Teuta Serreqi Jurić, Odjel za klasičnu filologiju Sveučilišta u Zadru, Zadar
The Christian idea of Providence is quite conventional in Byzantine literature and it is not surprising that it is present in Vita Bas., the biography of Emperor Basil I, Porphyrogenitus’ grandfather, in which we also find a strong influence of the Holy Scripture. Taking into account the author’s frequent references to the mentioned idea, in this paper we aim to examine the relationship between the emphasis of the idea of Providence and the influence of the Holy Scripture, as well as to answer the question of why Porphyrogenitus constantly stresses the importance of divine providence throughout Basil’s life if the Byzantines perceived emperors as appointed by God himself. Our research has shown that the author, wishing to support the idea that God’s will played a key role in every aspect of Basil’s life, used the Holy Scripture as a source from which he extracted quotes or lexical and phraseological parallels and incorporated them into the descriptions of important moments in Basil’s life in order to present his grandfather as a pious man, obedient to God’s will, which consequently led him to the throne. Additionally, he aimed to describe Basil’s personal traits, more precisely, justice, piety and mercy, as Christian virtues which marked his politics, as well as to highlight his sobriety and prudence in the face of most difficult family circumstances, one of which was surely the death of his son Constantine. With the same intention the author used the exempla when comparing Basil to the biblical figures of Samson, Abraham and the father from the Parable of the prodigal son, or biblical metaphors of the storm and the shepherd and his flock, when illustrating the dangers of war and depicting Basil as a ruler. Although the use of quotes and stylistic devices usually follows the rhetorical conventions of a given period of time and genre standards, and in this case the genre we are dealing with is an encomium written in honour of a Byzantine emperor, the mutual connection between the emphasis of the idea of Providence and the biblical elements that are used cannot be denied. The fact that, if these were lacking, the specified idea would not possess such expressive and aesthetic strength as it does in this panegyric biography, undoubtedly confirms that the author included parts of the Holy Scripture into his narrative not only in order to achieve the exalted stylistic expression, but also to realize his ideological intention throughout the text, which was obviously to whitewash the reputation of his grandfather as the founder of the Macedonian dynasty. Motivated by this desire, instead of denying Basil’s involvement in the murders of Cesar Bardas and Emperor Michael III, the author portrays his grandfather as a pious and moral man (which is consistent with Christian principles), whose accession to the throne was ordained by God’s will, and not a consequence of his immoral acts or great ambition.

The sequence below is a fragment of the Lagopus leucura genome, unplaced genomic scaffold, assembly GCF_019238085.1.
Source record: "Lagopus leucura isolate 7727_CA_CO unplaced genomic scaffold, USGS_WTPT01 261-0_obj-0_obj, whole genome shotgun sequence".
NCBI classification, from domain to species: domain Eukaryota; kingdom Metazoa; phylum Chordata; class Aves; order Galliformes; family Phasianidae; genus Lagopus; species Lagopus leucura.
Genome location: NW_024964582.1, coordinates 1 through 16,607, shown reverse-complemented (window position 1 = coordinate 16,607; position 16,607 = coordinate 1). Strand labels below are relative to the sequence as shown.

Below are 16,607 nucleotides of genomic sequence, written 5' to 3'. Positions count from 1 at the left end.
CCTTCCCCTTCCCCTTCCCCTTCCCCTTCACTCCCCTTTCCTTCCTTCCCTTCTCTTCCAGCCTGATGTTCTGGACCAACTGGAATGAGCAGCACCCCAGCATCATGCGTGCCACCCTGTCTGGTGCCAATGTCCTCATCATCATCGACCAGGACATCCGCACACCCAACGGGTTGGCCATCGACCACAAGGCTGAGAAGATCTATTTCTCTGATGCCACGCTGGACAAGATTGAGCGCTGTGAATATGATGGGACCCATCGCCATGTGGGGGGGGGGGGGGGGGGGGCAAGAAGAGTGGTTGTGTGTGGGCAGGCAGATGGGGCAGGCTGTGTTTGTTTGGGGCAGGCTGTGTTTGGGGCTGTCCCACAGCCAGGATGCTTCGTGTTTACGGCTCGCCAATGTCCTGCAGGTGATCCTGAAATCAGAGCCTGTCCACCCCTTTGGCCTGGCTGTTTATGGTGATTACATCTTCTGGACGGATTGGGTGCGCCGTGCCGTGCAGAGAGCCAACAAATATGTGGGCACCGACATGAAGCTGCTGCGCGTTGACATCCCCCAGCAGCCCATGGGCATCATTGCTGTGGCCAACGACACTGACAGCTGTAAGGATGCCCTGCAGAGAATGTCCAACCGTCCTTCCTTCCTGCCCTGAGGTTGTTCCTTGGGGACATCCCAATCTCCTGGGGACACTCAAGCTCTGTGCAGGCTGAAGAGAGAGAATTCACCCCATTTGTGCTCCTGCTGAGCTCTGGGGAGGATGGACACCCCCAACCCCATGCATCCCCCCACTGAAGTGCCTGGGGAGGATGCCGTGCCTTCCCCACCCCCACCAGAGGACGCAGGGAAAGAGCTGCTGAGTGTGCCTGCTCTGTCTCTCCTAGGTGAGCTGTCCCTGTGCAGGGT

Key words
Vita Basilii; Basil I; God’s providence; biblical quotes; biblical exempla; biblical metaphors
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